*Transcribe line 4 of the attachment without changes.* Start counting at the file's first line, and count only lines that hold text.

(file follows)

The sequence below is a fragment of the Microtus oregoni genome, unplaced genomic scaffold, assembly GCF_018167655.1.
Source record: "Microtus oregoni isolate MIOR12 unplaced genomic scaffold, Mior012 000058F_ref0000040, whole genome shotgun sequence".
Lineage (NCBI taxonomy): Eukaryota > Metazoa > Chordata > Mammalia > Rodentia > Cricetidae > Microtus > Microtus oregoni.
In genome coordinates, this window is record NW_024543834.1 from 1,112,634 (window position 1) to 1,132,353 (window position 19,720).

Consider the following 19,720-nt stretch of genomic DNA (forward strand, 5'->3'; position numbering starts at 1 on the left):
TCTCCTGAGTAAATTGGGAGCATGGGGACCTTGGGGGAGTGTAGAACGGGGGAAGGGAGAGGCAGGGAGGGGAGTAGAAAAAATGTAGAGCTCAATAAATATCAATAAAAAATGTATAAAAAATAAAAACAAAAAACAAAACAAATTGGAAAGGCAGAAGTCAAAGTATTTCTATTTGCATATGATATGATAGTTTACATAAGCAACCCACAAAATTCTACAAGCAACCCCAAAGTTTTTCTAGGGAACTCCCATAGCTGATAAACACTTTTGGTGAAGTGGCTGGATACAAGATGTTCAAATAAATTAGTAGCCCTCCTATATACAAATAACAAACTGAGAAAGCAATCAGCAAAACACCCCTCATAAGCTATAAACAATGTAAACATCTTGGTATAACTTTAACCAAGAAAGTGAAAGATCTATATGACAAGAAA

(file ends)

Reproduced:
In genome coordinates, this window is record NW_024543834.1 from 1,112,634 (window position 1) to 1,132,353 (window position 19,720).